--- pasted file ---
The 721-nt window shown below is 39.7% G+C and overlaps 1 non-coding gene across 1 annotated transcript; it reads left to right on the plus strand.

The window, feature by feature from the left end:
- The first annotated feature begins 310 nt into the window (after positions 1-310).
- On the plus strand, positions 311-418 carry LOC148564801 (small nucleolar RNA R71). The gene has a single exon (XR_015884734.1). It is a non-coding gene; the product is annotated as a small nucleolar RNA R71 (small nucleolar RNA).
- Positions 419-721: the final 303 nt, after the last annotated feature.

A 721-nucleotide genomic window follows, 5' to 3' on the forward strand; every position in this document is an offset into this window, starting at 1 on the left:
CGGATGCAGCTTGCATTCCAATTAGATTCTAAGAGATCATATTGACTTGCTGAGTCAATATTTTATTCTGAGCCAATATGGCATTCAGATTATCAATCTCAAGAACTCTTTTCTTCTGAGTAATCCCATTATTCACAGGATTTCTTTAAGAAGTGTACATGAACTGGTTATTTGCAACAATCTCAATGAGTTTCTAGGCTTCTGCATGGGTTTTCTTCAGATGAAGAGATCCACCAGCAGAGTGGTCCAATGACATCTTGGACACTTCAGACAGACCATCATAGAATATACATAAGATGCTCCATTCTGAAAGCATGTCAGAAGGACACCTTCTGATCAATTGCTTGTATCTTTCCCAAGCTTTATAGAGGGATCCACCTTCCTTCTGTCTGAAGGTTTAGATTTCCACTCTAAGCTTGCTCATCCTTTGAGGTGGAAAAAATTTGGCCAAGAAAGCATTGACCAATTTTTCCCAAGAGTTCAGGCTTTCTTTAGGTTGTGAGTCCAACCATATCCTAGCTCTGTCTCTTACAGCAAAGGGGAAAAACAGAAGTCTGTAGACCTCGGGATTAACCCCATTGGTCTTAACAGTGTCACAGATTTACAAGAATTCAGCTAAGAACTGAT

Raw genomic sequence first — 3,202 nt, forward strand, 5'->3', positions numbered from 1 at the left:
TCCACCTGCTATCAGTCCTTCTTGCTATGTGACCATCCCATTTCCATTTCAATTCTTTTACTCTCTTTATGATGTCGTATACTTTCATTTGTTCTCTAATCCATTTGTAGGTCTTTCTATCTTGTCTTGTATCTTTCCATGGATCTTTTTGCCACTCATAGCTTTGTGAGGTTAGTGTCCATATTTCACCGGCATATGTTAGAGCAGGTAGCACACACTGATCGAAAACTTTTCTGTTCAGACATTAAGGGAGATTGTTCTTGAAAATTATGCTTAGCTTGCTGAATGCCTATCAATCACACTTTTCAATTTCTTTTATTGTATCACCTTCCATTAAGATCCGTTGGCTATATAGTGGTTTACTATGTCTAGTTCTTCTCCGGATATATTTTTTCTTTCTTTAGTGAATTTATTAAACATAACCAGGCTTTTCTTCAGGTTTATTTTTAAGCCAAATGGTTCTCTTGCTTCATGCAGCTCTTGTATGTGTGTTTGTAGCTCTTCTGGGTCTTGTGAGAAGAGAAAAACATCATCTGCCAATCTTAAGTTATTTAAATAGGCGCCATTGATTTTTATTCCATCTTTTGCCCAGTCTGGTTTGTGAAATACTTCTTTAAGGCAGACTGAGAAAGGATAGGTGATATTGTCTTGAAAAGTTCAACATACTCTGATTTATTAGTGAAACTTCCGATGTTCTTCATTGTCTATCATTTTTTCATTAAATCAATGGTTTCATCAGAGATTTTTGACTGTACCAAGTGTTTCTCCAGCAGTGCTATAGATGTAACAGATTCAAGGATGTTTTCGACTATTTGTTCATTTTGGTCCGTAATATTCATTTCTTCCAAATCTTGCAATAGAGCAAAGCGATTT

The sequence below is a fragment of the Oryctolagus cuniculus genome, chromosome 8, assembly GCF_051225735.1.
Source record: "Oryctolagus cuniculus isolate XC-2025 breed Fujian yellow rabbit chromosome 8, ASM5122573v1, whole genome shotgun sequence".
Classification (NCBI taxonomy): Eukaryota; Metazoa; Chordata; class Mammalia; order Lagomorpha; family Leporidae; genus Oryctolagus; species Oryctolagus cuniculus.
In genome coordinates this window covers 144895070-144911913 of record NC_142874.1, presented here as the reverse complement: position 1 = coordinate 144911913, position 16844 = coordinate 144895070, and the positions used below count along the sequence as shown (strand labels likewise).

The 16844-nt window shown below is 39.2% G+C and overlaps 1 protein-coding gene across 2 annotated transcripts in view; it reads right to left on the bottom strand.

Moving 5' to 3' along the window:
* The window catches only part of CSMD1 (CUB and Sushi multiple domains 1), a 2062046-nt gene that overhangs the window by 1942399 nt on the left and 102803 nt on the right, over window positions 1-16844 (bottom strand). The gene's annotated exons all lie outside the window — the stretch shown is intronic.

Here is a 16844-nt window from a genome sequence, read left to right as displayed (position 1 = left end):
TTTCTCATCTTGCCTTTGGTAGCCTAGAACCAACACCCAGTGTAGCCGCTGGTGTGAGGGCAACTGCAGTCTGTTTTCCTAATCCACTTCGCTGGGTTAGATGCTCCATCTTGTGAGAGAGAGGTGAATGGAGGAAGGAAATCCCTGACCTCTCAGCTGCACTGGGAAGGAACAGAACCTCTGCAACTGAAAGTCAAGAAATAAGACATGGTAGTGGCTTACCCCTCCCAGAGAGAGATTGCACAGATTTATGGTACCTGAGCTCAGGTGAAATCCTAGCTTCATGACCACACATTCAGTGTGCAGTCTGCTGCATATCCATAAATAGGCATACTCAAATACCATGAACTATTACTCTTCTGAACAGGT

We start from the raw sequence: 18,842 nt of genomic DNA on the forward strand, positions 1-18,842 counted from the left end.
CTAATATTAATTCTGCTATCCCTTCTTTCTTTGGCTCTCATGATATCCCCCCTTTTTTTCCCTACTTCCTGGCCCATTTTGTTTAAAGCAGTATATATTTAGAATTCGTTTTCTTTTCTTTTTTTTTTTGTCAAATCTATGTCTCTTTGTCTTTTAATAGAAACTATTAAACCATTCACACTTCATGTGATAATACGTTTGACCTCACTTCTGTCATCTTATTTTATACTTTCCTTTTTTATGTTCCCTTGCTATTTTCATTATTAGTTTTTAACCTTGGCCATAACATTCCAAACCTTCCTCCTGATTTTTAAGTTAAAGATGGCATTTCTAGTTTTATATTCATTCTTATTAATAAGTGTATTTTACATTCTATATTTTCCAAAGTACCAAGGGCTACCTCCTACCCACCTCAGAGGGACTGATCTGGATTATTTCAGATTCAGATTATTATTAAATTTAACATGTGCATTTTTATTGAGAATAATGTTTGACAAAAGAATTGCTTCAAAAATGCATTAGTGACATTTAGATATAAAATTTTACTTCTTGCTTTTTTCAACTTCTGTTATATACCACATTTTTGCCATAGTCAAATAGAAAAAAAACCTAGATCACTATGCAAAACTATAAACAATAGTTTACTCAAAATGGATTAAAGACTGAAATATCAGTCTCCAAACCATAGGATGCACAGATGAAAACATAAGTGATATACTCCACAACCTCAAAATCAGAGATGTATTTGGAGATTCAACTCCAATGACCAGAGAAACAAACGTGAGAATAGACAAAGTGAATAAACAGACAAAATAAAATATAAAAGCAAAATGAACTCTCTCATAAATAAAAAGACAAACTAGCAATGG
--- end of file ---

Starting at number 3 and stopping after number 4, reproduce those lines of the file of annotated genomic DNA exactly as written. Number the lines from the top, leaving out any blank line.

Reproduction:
- The first annotated feature begins 310 nt into the window (after positions 1-310).
- On the plus strand, positions 311-418 carry LOC148564801 (small nucleolar RNA R71). The gene has a single exon (XR_015884734.1). It is a non-coding gene; the product is annotated as a small nucleolar RNA R71 (small nucleolar RNA).